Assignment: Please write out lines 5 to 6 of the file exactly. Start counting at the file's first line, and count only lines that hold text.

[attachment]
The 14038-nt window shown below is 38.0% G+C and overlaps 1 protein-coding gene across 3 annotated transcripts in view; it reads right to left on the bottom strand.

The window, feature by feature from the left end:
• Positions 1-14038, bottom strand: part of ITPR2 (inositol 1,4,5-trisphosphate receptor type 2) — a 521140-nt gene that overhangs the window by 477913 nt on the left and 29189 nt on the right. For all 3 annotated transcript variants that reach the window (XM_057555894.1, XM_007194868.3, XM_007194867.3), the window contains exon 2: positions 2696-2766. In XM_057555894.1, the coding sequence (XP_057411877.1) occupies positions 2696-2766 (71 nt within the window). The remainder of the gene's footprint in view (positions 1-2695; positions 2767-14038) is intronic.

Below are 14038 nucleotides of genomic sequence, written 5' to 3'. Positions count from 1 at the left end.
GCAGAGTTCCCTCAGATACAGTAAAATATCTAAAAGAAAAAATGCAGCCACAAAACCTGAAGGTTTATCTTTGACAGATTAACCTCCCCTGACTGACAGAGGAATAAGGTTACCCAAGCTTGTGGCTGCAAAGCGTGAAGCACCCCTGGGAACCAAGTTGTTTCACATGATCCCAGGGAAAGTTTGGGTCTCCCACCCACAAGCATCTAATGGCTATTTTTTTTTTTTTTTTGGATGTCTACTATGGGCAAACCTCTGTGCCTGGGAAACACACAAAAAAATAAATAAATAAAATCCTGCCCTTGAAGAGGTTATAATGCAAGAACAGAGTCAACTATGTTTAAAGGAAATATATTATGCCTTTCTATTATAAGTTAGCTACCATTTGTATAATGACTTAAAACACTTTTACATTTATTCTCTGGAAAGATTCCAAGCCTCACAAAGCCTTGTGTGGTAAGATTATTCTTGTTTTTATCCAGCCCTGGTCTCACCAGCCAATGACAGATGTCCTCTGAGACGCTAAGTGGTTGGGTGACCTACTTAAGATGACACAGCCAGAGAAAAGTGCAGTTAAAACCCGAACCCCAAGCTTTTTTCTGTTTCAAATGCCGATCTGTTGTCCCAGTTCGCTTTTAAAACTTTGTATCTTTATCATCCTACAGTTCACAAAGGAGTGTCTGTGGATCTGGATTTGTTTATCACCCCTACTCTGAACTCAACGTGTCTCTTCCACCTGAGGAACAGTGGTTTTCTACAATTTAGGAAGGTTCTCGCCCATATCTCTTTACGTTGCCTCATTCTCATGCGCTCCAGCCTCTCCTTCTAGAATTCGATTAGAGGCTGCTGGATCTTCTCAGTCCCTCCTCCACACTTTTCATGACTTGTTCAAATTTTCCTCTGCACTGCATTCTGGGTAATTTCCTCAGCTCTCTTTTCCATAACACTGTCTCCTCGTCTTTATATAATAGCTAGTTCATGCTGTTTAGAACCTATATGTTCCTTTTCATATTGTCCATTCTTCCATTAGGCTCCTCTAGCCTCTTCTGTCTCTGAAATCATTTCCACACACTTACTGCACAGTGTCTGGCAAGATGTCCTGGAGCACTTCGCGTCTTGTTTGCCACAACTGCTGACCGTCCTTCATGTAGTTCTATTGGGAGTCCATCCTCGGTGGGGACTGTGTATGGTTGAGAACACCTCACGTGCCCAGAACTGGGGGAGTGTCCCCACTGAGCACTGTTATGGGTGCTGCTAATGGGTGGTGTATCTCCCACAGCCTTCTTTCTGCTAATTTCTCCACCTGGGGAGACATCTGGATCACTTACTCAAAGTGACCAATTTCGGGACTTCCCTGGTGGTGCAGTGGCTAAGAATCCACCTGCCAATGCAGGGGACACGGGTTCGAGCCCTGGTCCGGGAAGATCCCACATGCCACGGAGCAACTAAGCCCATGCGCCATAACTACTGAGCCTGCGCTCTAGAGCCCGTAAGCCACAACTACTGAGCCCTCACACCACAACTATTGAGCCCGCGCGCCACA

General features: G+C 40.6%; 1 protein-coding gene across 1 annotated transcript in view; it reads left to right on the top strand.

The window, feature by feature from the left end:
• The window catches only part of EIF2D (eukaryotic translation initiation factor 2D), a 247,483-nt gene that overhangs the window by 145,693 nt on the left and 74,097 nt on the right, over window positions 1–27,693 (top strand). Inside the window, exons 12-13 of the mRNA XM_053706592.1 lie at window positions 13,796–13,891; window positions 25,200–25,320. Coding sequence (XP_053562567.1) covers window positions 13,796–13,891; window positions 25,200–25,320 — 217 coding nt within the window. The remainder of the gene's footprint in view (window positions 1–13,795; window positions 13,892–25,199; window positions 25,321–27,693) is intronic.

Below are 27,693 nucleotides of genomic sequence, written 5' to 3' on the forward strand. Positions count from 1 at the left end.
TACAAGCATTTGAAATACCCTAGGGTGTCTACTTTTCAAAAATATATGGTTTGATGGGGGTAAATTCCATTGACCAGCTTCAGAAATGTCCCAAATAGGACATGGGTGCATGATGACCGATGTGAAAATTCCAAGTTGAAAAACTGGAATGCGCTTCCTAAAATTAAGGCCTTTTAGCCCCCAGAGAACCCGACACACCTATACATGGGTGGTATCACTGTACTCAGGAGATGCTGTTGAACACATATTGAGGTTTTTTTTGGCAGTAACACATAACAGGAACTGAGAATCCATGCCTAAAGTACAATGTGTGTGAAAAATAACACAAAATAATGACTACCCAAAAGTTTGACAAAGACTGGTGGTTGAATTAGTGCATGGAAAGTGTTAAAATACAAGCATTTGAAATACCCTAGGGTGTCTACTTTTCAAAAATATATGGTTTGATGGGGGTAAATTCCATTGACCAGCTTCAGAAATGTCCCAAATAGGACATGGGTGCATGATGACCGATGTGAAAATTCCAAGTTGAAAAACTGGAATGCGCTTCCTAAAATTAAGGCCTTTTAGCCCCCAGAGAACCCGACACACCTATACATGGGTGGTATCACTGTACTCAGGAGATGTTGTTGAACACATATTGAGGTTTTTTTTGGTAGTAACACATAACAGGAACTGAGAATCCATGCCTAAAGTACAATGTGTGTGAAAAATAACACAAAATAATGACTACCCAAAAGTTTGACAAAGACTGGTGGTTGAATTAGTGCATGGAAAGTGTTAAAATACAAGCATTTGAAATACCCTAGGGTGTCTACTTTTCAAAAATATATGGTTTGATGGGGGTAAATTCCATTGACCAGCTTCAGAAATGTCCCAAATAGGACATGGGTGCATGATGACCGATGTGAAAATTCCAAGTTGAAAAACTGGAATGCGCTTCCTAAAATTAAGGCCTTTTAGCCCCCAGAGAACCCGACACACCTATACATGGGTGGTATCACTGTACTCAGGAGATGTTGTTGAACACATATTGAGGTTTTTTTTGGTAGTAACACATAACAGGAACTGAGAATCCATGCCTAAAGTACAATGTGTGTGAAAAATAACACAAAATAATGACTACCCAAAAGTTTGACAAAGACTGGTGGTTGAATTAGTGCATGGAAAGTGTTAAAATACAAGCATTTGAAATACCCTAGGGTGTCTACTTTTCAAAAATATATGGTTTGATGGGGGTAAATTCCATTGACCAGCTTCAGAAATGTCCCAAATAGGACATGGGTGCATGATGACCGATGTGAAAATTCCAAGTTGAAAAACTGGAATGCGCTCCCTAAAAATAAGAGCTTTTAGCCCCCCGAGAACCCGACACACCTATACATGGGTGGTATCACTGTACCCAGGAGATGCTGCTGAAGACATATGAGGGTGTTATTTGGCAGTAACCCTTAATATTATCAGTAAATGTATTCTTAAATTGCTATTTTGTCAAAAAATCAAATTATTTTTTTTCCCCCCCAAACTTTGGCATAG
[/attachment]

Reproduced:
GCAGAGTTCCCTCAGATACAGTAAAATATCTAAAAGAAAAAATGCAGCCACAAAACCTGAAGGTTTATCTTTGACAGATTAACCTCCCCTGACTGACAGAGGAATAAGGTTACCCAAGCTTGTGGCTGCAAAGCGTGAAGCACCCCTGGGAACCAAGTTGTTTCACATGATCCCAGGGAAAGTTTGGGTCTCCCACCCACAAGCATCTAATGGCTATTTTTTTTTTTTTTTTGGATGTCTACTATGGGCAAACCTCTGTGCCTGGGAAACACACAAAAAAATAAATAAATAAAATCCTGCCCTTGAAGAGGTTATAATGCAAGAACAGAGTCAACTATGTTTAAAGGAAATATATTATGCCTTTCTATTATAAGTTAGCTACCATTTGTATAATGACTTAAAACACTTTTACATTTATTCTCTGGAAAGATTCCAAGCCTCACAAAGCCTTGTGTGGTAAGATTATTCTTGTTTTTATCCAGCCCTGGTCTCACCAGCCAATGACAGATGTCCTCTGAGACGCTAAGTGGTTGGGTGACCTACTTAAGATGACACAGCCAGAGAAAAGTGCAGTTAAAACCCGAACCCCAAGCTTTTTTCTGTTTCAAATGCCGATCTGTTGTCCCAGTTCGCTTTTAAAACTTTGTATCTTTATCATCCTACAGTTCACAAAGGAGTGTCTGTGGATCTGGATTTGTTTATCACCCCTACTCTGAACTCAACGTGTCTCTTCCACCTGAGGAACAGTGGTTTTCTACAATTTAGGAAGGTTCTCGCCCATATCTCTTTACGTTGCCTCATTCTCATGCGCTCCAGCCTCTCCTTCTAGAATTCGATTAGAGGCTGCTGGATCTTCTCAGTCCCTCCTCCACACTTTTCATGACTTGTTCAAATTTTCCTCTGCACTGCATTCTGGGTAATTTCCTCAGCTCTCTTTTCCATAACACTGTCTCCTCGTCTTTATATAATAGCTAGTTCATGCTGTTTAGAACCTATATGTTCCTTTTCATATTGTCCATTCTTCCATTAGGCTCCTCTAGCCTCTTCTGTCTCTGAAATCATTTCCACACACTTACTGCACAGTGTCTGGCAAGATGTCCTGGAGCACTTCGCGTCTTGTTTGCCACAACTGCTGACCGTCCTTCATGTAGTTCTATTGGGAGTCCATCCTCGGTGGGGACTGTGTATGGTTGAGAACACCTCACGTGCCCAGAACTGGGGGAGTGTCCCCACTGAGCACTGTTATGGGTGCTGCTAATGGGTGGTGTATCTCCCACAGCCTTCTTTCTGCTAATTTCTCCACCTGGGGAGACATCTGGATCACTTACTCAAAGTGACCAATTTCGGGACTTCCCTGGTGGTGCAGTGGCTAAGAATCCACCTGCCAATGCAGGGGACACGGGTTCGAGCCCTGGTCCGGGAAGATCCCACATGCCACGGAGCAACTAAGCCCATGCGCCATAACTACTGAGCCTGCGCTCTAGAGCCCGTAAGCCACAACTACTGAGCCCTCACACCACAACTATTGAGCCCGCGCGCCACA

General features: G+C 40.6%; 1 protein-coding gene across 1 annotated transcript in view; it reads left to right on the top strand.